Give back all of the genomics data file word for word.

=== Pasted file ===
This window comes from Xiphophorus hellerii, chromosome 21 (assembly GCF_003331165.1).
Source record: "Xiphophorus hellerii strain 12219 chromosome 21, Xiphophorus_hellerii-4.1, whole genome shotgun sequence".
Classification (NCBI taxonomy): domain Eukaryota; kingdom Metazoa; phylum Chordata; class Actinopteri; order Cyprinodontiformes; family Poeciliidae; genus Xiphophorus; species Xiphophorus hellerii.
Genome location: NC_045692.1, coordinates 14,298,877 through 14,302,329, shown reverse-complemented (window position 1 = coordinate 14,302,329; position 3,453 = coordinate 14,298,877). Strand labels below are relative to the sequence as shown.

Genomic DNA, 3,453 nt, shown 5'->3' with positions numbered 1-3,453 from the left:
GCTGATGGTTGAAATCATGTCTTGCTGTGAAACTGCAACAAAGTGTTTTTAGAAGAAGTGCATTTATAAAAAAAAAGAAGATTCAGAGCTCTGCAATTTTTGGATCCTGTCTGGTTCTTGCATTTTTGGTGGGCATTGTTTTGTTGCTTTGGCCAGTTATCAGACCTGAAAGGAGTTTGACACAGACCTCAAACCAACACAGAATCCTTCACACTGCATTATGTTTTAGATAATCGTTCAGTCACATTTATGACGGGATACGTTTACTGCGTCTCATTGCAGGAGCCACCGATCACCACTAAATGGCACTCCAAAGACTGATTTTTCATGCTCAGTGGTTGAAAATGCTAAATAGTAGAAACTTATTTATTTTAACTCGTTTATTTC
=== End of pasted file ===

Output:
This window comes from Xiphophorus hellerii, chromosome 21 (assembly GCF_003331165.1).
Source record: "Xiphophorus hellerii strain 12219 chromosome 21, Xiphophorus_hellerii-4.1, whole genome shotgun sequence".
Classification (NCBI taxonomy): domain Eukaryota; kingdom Metazoa; phylum Chordata; class Actinopteri; order Cyprinodontiformes; family Poeciliidae; genus Xiphophorus; species Xiphophorus hellerii.
Genome location: NC_045692.1, coordinates 14,298,877 through 14,302,329, shown reverse-complemented (window position 1 = coordinate 14,302,329; position 3,453 = coordinate 14,298,877). Strand labels below are relative to the sequence as shown.

Genomic DNA, 3,453 nt, shown 5'->3' with positions numbered 1-3,453 from the left:
GCTGATGGTTGAAATCATGTCTTGCTGTGAAACTGCAACAAAGTGTTTTTAGAAGAAGTGCATTTATAAAAAAAAAGAAGATTCAGAGCTCTGCAATTTTTGGATCCTGTCTGGTTCTTGCATTTTTGGTGGGCATTGTTTTGTTGCTTTGGCCAGTTATCAGACCTGAAAGGAGTTTGACACAGACCTCAAACCAACACAGAATCCTTCACACTGCATTATGTTTTAGATAATCGTTCAGTCACATTTATGACGGGATACGTTTACTGCGTCTCATTGCAGGAGCCACCGATCACCACTAAATGGCACTCCAAAGACTGATTTTTCATGCTCAGTGGTTGAAAATGCTAAATAGTAGAAACTTATTTATTTTAACTCGTTTATTTC